Public Education for Lynchburg's African-Americans

After a very successful First Friday, celebrating Dunbar High School, this month’s blog takes a look at another school established for African-Americans in Lynchburg in the early 20th Century.

Roster of graduates from the Jackson Street School, 1905-1925

In 1991, the Lynchburg Museum received a donation from Lynchburg City Schools consisting of turn of the twentieth century documents and photographs. Chosen from that collection, is a ledger book entitled Graduates Colored High School, Lynchburg 1905-1925. Listed, in perfect script, are the names of students in each year’s graduating class, class mottoes, and later job occupations, marriages, and/or deaths. The Museum does not know who kept the ledger book but it was for the graduates of the Jackson Street School, then named Lynchburg Colored High School. According to the records, from 1905-1925 there were 339 graduates of the Jackson Street school. The graduates spread out along the east coast; Philadelphia, New York, and North Carolina, and attended colleges such as Howard University and Virginia Seminary. Many became teachers or were married. Other examples listed beside the names are: railroad clerk, knitting or hosiery mill worker, piano or music teacher, physician, seamstress, stenographer, or employed by the government in Washington D.C.

The graduating class of 1925 and post-graduation information including employment and life events.

According to Lynchburg and its People by William Asbury Christian, the first free public schools in Lynchburg opened their doors on April 5, 1871.[1] Some residents did not want to pay taxes for public schools but “this was the beginning of one of the best systems of public schools in the state.”[2]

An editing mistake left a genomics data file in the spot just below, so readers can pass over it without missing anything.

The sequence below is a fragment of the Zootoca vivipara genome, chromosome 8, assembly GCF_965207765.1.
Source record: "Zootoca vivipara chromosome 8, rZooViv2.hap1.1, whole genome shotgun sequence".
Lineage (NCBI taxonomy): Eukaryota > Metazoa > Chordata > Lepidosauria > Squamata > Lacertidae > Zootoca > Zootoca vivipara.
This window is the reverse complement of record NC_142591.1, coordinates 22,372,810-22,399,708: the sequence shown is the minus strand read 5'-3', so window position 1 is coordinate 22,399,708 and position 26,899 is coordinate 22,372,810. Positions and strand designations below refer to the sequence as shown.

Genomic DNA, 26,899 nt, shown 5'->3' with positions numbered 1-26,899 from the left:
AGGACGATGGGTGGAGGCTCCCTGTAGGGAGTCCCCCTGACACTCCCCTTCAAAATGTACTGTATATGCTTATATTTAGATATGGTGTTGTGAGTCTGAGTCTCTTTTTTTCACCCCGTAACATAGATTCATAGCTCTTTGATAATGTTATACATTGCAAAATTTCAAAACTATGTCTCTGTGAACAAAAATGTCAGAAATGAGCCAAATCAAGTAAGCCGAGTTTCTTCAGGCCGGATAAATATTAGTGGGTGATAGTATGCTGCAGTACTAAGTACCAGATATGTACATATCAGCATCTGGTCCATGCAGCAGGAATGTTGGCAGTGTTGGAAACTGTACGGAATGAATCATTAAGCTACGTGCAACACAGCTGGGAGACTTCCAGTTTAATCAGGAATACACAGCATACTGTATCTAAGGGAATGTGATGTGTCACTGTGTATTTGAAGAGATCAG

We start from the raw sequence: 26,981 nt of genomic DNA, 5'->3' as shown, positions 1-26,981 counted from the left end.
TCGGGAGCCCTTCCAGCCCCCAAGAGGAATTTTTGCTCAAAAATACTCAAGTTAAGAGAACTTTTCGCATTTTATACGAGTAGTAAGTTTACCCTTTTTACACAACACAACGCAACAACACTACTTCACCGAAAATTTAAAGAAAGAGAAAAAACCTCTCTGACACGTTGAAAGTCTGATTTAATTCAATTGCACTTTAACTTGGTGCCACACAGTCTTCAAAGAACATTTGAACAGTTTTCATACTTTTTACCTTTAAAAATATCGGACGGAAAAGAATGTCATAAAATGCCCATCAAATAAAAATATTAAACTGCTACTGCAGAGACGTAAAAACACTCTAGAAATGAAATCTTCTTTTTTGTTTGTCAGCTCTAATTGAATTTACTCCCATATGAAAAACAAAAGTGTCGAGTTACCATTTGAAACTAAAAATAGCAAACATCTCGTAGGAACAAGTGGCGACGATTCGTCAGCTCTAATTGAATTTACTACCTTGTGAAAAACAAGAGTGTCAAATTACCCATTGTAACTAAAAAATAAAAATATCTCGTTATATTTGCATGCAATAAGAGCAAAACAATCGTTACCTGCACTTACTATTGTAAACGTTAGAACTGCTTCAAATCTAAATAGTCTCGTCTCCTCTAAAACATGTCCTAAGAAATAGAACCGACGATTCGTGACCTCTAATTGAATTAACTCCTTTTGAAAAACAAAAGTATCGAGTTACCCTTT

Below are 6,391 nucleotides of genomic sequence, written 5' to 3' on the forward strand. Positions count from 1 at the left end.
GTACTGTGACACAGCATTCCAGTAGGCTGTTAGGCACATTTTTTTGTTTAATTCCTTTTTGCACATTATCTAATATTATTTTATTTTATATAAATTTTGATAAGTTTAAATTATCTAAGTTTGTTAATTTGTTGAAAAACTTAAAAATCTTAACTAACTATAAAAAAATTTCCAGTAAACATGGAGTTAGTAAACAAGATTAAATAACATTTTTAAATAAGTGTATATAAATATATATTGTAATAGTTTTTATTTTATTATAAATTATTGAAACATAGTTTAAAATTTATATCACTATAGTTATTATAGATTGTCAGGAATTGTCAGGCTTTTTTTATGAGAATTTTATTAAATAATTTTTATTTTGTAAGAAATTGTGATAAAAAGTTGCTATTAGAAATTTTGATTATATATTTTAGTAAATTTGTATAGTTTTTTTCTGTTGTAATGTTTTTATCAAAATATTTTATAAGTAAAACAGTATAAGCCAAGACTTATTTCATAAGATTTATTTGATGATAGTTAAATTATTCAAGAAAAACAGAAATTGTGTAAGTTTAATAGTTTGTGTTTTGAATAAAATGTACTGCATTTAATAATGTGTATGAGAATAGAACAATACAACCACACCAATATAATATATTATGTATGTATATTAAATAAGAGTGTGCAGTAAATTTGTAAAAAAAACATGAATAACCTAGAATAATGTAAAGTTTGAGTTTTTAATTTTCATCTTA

The Jackson Street School originally operated inside Jackson Street Methodist Church at 901 Jackson St. In 1911, the Yoder School was built on Jackson between First and Second Streets, giving black children an actual school building. This school served the Tinbridge Hill community. Though the black schools in Lynchburg mostly received used textbooks and “a lot of the finances were lacking...the black teachers were more caring about the black [kids],” said Marvin Stevens in Remembering Tinbridge Hill

Jackson Street School

In 1923, Dunbar High School opened for black high school students which made the Yoder School an elementary school. After years of neglect and a declining neighborhood population, the Yoder School was demolished in 1970.[3] As the Lynchburg schools were desegregated, Dunbar High closed in 1970 and those students began attending E. C. Glass High School. It reopened as the Dunbar Middle school we know today. 

Commencement Program, Class of 1910

The 1910 Graduates

[1] William Asbury Christian, Lynchburg and Its People, (Lynchburg: J. P. Bell Company Printing, 1900), 287.

[2] Christian, 288.

[3] Carolyn Bell, ed. Remembering Tinbridge Hill, (Lynchburg: Blackwell Press, 2011), 89.